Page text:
A discrete event simulation model for unstructured supervisory control of unmanned vehicles
Author(s)McDonald, Anthony D. (Anthony Douglas)
Massachusetts Institute of Technology. Dept. of Mechanical Engineering.
Mary L. Cummings.
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Most current Unmanned Vehicle (UV) systems consist of teams of operators controlling a single UV. Technological advances will likely lead to the inversion of this ratio, and automation of low level tasking. These advances will also lead to a growth in UV use in large-scale applications such as urban search and rescue, which will require the use of both teams of operators and teams of UVs. This growth will in turn require research and development in the area of team supervisory control of multiple UVs. Human-in-the- loop experimentation is often used during this research but can be time consuming and expensive. The time and cost of experimentation can often be drastically reduced by using predictive models. However there is a lack of such models in the area of multiple-operator supervisory control of multiple- UVs. This problem is addressed in this thesis through the following method: First, current predictive models of human supervisory control of UVs are analyzed, and attributes of systems related to this modeling space are identified. Second, a queuing-based multiple-operator multiple-vehicle discrete event simulation model (MO-MUVDES) is developed which captures these attributes, including the ability to predict performance in situations with low observable exogenous event arrivals. MO-MUVDES also incorporates traditional system variables such as level of vehicle autonomy, vehicle and operator team structure, and operator switching strategy. The accuracy and robustness of the MO-MUVDES model were measured by a two-stage validation process using data from a human-in-the-loop supervisory control experiment, and a Monte Carlo simulation. The first stage of the validation process used data from the experiment as input for the MOMUVDES model which was then used to generate predictions of operator performance. In the second stage of validation, a sensitivity analysis was performed on the MO-MUVDES model. This validation process achieved confidence in the model's ability to predict operator performance and a measurement of the robustness of the model under varying input conditions. Additionally, the process indicated that discrete event simulation is an effective technique for modeling team supervisory control of UVs in a situation where exogenous event arrivals are not clearly observable. As a result, the MO-MUVDES model could be used to reduce development time for systems within its modeled space.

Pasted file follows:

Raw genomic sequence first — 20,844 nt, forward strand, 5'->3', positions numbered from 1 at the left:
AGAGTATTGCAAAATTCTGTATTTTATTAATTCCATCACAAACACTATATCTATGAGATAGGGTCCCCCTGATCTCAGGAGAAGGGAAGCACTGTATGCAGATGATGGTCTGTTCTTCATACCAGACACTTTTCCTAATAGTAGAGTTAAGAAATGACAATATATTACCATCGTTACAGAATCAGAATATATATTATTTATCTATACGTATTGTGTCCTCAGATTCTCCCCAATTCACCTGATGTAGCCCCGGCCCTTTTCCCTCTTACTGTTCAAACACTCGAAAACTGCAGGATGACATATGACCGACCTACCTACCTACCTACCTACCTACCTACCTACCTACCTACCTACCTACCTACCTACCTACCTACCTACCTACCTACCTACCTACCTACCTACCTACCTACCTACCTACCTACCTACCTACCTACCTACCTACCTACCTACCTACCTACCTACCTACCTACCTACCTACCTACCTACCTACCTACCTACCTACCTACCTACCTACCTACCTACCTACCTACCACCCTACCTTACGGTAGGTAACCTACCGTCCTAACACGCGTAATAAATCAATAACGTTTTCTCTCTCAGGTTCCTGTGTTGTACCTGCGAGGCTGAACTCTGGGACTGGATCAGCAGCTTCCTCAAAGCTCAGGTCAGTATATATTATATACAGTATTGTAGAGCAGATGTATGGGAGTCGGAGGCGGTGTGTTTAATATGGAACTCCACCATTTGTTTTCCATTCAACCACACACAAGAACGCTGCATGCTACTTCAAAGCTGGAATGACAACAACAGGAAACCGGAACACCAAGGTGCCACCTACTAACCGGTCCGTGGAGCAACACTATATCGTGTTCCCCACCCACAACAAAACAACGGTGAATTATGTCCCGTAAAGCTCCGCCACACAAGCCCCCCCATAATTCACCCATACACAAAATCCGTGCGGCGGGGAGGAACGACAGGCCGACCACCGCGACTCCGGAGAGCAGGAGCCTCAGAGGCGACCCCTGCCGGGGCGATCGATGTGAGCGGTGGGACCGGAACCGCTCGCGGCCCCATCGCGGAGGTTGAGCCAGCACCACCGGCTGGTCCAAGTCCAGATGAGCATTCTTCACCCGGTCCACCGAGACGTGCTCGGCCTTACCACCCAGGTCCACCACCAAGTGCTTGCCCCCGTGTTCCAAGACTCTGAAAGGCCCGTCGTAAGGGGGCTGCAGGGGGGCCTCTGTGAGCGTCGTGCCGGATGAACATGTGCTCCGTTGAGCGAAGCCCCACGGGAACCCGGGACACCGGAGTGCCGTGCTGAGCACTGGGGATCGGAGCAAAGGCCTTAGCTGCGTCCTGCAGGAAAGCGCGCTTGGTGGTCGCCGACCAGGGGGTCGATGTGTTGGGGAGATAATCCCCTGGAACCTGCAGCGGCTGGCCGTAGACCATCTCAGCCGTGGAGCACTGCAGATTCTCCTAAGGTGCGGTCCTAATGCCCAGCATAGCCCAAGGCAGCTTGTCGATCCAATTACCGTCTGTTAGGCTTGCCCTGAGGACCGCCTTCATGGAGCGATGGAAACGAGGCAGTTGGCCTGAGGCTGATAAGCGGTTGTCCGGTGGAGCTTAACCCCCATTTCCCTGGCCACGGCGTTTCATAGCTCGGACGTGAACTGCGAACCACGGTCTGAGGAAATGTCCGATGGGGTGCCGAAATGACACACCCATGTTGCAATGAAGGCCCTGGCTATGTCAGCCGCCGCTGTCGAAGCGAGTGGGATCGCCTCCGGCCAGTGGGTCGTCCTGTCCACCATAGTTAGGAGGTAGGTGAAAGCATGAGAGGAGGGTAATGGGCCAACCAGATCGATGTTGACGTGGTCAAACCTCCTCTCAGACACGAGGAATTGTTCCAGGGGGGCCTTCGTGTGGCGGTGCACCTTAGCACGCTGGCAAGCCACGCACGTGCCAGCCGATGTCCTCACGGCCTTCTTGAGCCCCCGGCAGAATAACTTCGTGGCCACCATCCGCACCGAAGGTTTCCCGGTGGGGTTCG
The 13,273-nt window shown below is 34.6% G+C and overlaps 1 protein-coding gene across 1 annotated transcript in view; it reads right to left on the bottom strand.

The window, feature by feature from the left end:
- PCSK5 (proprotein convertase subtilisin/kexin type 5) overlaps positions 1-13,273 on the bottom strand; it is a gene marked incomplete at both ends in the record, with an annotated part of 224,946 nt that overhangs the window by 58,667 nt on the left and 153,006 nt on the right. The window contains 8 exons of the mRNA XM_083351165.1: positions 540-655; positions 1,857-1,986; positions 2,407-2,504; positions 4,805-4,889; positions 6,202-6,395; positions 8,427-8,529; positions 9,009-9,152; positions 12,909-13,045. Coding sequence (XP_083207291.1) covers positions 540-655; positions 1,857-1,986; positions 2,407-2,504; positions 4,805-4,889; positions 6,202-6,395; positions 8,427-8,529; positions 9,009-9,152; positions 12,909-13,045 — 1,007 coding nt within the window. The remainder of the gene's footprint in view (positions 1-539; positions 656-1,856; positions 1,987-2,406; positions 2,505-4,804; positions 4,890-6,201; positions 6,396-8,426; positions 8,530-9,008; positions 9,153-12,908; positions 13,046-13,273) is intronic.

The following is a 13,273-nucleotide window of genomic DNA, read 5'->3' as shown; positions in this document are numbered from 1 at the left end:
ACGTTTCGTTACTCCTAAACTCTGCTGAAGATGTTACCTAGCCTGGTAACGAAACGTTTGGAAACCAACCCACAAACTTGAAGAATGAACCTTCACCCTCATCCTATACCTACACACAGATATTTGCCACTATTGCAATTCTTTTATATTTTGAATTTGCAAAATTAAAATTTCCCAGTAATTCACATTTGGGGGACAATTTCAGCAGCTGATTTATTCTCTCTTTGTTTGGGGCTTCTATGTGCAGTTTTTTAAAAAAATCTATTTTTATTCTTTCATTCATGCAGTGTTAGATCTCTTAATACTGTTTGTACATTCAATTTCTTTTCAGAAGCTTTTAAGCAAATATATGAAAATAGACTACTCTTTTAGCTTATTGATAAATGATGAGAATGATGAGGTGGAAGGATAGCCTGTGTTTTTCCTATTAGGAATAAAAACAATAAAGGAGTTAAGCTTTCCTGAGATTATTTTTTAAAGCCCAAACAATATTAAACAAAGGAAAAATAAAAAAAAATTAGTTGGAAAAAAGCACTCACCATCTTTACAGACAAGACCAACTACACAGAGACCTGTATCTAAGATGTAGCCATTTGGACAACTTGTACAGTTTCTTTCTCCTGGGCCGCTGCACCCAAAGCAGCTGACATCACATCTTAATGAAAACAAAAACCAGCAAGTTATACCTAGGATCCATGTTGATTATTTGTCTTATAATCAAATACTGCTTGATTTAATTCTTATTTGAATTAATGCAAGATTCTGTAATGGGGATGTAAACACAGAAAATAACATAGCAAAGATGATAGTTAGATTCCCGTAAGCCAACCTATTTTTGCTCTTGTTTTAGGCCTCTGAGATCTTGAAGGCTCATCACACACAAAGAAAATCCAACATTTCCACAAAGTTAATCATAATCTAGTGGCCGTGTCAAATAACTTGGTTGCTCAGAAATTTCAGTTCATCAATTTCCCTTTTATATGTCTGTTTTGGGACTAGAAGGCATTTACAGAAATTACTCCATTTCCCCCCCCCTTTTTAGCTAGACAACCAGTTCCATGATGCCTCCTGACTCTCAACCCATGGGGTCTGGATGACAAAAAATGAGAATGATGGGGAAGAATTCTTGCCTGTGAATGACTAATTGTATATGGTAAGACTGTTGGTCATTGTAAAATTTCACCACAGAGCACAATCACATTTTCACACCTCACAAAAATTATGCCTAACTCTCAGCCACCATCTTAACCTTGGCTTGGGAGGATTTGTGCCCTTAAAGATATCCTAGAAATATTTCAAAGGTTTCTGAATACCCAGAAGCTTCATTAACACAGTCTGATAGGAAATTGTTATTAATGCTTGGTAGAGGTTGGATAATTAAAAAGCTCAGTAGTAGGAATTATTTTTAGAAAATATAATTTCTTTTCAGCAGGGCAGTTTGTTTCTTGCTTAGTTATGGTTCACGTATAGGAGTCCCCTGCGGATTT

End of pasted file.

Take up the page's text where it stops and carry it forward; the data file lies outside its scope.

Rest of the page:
Thesis (S.B.)--Massachusetts Institute of Technology, Dept. of Mechanical Engineering, 2010.Cataloged from PDF version of thesis.Includes bibliographical references (p. 33).
DepartmentMassachusetts Institute of Technology. Dept. of Mechanical Engineering.
Massachusetts Institute of Technology